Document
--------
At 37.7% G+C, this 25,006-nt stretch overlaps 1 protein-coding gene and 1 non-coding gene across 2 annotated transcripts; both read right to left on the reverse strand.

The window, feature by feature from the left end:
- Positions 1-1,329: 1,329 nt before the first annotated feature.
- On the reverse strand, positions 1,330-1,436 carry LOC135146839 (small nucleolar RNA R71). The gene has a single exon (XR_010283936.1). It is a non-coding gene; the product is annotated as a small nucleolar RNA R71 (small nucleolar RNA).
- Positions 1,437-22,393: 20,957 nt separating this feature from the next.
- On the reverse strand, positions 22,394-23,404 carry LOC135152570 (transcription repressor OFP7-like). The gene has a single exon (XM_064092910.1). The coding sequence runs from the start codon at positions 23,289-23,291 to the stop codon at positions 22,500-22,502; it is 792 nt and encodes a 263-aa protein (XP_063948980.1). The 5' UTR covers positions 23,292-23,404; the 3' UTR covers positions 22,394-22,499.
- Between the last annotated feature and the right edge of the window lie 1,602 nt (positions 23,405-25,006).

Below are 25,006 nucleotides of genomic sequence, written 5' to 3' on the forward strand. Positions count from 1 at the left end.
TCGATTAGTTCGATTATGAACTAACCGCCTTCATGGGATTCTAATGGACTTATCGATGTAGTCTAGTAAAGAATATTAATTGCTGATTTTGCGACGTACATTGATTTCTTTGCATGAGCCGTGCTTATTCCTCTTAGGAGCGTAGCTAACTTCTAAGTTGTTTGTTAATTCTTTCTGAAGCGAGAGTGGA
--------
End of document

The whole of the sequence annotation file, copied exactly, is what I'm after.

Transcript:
At 37.7% G+C, this 25,006-nt stretch overlaps 1 protein-coding gene and 1 non-coding gene across 2 annotated transcripts; both read right to left on the reverse strand.

The window, feature by feature from the left end:
- Positions 1-1,329: 1,329 nt before the first annotated feature.
- On the reverse strand, positions 1,330-1,436 carry LOC135146839 (small nucleolar RNA R71). The gene has a single exon (XR_010283936.1). It is a non-coding gene; the product is annotated as a small nucleolar RNA R71 (small nucleolar RNA).
- Positions 1,437-22,393: 20,957 nt separating this feature from the next.
- On the reverse strand, positions 22,394-23,404 carry LOC135152570 (transcription repressor OFP7-like). The gene has a single exon (XM_064092910.1). The coding sequence runs from the start codon at positions 23,289-23,291 to the stop codon at positions 22,500-22,502; it is 792 nt and encodes a 263-aa protein (XP_063948980.1). The 5' UTR covers positions 23,292-23,404; the 3' UTR covers positions 22,394-22,499.
- Between the last annotated feature and the right edge of the window lie 1,602 nt (positions 23,405-25,006).

Below are 25,006 nucleotides of genomic sequence, written 5' to 3' on the forward strand. Positions count from 1 at the left end.
TCGATTAGTTCGATTATGAACTAACCGCCTTCATGGGATTCTAATGGACTTATCGATGTAGTCTAGTAAAGAATATTAATTGCTGATTTTGCGACGTACATTGATTTCTTTGCATGAGCCGTGCTTATTCCTCTTAGGAGCGTAGCTAACTTCTAAGTTGTTTGTTAATTCTTTCTGAAGCGAGAGTGGA